Trio Mocoto -- Fritz Escovao, Joao Parahyba and Nereu Gargalo -- became famous for backing samba-funk god Jorge Ben in the late 1960s and early '70s, helping shape the "samba rock" groove that made Jorge Ben the coolest of the cool. They also recorded a few albums on their own, back in the day as well as when they reunited decades later; in 2003 the musician known as Skowa joined the band, replacing Fritz as a permanent member. Here's a quick look at their work...
Trio Mocoto "Muita Zorra" (Philips, 1971)
Jorge Ben & Trio Mocoto "Live In Japan" (Philips, 1971)
Trio Mocoto "Trio Mocoto" (RGE, 1972)
These recordings were made after their work backing Jorge Ben on the Forca Bruta album; they're simultaneously soulful and slightly goofy, with an easygoing mix of groove and easy listening -- jazzy guitars, samba percussion and a light string section, very typical of late '60s/early '70s Brazilian pop... This doesn't have the same grit and drive as their work with Ben, but it stops well short of being outright Muzak, and has a fair share of sly, soulful moments. It's not earthshaking , but definitely worth checking out.
Dizzy Gillespie "En Brasil Con Trio Mocoto" (Biscoito Fino/Random Records, 2011)
These 1974 sessions, recorded in Sao Paulo with Gillespie and three of his '70s stalwarts -- drummer Mickey Roker, bassist Earl May and guitarist Al Gafa --- were a dry run for Gillespie's album, 1976 Bahiana, which wound up being recorded in LA with Paulinho da Costa pitching in on percussion, but not the Trio Mocoto dudes. Just as well: they don't quite mesh with Gillespie and his crew, who were in a kind of a blues jam-meets-cool jazz mode, but also eager to absorb some local-flavor Brazilian-ocity... The Mocoto band provides fairly demure percussive backing, but the never really cut loose or hit a real groove with the jazz cats; it's all very polite and Latin-jazzy, but I guess Dizzy just wasn't quite able to wrap himself around the samba rhythm. Even on a track like "Rocking With Mocoto," where the Trio burst into a sizzling, fast-paced batucada arrangement, Gillespie and Gafa quickly fall back into Afro-Cuban mode, and Dizzy decides to cut loose with some old-fashioned bebop solos... It's not that anyone is playing anything "wrong," it's just that the super-groovy '70s Brazilian vibe seems to elude them, sort of like knowing how to speak Spanish and being flummoxed by Portuguese, I guess. Anyway, this is historically interesting, but it didn't totally wow me. Too much jazz, and not enough Brazil.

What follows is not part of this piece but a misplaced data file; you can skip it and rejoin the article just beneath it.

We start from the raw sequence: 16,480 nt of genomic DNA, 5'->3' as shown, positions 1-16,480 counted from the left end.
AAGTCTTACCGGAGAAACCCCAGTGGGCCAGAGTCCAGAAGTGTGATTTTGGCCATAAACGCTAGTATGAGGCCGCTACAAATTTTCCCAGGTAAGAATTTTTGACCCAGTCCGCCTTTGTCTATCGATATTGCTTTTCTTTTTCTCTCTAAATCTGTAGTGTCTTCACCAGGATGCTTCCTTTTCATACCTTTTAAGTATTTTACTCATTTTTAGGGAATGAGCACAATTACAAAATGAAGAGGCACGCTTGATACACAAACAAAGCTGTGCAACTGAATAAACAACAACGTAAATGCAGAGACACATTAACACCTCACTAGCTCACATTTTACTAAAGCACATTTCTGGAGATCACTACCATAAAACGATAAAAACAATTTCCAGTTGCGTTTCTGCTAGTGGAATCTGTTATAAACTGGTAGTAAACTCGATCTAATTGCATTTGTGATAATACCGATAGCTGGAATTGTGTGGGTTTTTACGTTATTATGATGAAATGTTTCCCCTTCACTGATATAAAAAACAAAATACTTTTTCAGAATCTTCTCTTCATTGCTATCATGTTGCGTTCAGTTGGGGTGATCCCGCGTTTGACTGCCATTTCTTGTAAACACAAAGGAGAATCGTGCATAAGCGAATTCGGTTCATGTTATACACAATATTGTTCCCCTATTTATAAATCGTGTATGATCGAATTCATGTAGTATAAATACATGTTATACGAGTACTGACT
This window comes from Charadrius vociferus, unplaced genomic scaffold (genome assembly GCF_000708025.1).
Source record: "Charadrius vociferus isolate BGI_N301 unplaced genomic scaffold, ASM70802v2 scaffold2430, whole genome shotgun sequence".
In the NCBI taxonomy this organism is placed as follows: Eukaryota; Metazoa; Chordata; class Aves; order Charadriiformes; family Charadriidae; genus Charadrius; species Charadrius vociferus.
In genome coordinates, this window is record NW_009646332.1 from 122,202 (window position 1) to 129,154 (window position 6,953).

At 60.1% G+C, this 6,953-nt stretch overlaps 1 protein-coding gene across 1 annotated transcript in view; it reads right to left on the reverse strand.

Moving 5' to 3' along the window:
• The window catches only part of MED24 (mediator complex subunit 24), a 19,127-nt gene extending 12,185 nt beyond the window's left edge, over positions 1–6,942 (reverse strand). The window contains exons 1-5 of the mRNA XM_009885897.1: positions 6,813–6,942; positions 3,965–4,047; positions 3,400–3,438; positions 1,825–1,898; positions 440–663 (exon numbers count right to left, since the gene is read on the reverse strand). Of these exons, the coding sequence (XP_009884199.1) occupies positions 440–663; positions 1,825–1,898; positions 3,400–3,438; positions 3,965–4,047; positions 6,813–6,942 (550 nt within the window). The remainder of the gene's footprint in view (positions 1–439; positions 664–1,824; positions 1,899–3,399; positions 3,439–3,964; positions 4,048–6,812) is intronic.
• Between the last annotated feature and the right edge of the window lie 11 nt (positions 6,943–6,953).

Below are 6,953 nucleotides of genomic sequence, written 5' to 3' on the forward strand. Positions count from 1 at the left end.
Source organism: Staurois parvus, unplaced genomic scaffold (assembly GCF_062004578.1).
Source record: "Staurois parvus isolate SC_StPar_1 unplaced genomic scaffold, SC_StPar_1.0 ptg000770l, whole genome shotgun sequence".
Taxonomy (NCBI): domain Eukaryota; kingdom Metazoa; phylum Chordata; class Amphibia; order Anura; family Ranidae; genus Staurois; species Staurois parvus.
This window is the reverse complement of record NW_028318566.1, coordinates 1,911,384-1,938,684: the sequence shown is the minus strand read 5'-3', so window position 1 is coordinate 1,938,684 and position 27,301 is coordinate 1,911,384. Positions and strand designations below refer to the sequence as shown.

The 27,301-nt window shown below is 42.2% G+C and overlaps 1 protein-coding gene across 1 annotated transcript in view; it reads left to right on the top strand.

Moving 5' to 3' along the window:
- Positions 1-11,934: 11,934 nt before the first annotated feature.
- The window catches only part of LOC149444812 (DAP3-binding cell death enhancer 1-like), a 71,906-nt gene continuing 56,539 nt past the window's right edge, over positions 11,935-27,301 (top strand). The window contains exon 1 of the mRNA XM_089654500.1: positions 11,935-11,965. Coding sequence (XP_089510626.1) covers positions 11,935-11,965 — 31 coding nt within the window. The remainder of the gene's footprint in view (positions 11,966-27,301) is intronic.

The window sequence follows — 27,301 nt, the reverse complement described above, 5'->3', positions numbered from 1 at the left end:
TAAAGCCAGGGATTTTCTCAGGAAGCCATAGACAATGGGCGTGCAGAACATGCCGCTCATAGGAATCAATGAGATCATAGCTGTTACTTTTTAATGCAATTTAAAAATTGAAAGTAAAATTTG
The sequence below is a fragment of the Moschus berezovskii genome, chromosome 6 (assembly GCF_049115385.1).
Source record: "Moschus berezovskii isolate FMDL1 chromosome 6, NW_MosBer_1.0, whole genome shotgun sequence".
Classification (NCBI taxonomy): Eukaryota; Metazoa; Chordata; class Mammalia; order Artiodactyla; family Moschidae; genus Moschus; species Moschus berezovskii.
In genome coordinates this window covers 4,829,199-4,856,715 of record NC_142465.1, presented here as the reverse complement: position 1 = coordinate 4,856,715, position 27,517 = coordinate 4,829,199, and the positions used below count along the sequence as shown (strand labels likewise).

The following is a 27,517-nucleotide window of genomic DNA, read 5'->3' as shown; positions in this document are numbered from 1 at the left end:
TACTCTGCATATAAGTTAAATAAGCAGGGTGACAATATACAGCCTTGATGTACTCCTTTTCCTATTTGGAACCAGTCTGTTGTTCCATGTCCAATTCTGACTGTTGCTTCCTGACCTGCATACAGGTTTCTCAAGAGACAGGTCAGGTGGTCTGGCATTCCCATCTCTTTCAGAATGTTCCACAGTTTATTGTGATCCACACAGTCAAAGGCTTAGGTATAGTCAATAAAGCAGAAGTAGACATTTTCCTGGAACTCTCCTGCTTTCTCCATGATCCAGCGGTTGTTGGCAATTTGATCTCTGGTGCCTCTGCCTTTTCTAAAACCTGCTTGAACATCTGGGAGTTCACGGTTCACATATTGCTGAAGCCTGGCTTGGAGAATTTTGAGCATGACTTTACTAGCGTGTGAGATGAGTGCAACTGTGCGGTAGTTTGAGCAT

Trio Mocoto "Trio Mocoto" (Brasis/Movieplay, 1975)
(Produced by Waldemar Marchetti; Arrangements by Daniele Patucci)
Another self-titled set, but a much different album. These later recordings are simultaneously soulful and slightly goofy, with an easygoing mix of groove and easy listening -- jazzy guitars, samba percussion and a light string section, very typical of late '60s/early '70s Brazilian pop... Seems like it's a late-edition album, partly recorded in Italy, partly in Brazil, with additional string arrangements recorded in England and added later. Although they eventually do get a little funky and samba-ly, for the most part this disc is pretty darn cheesy... It certainly doesn't have the same grit and drive as their work with Ben, although it stops well short of being outright Muzak. I guess it's worth checking out... But, geez... what happened?
Trio Mocoto "Samba Rock" (Six Degrees, 2002)
These old guys have still got it... in fact, I'd even say this disc is stronger overall than their "classic" early work, reviewed above. Nice, chopsy funk and soul, with predictable, but delicious dips into rap and electronica. What's great about this album is the old-timer confidence that these guys exude throughout. Definitely worth checking out.
Trio Mocoto "Beleza! Beleza! Beleza!" (Crammed Disc, 2004)
Trio Mocoto "Que Nega E Essa? (E Outros Sucessos)" (Globo, 2003/Atracao, 2010)
As far as I can tell, this is a straight reissue of the 1975 Trio Mocoto album...
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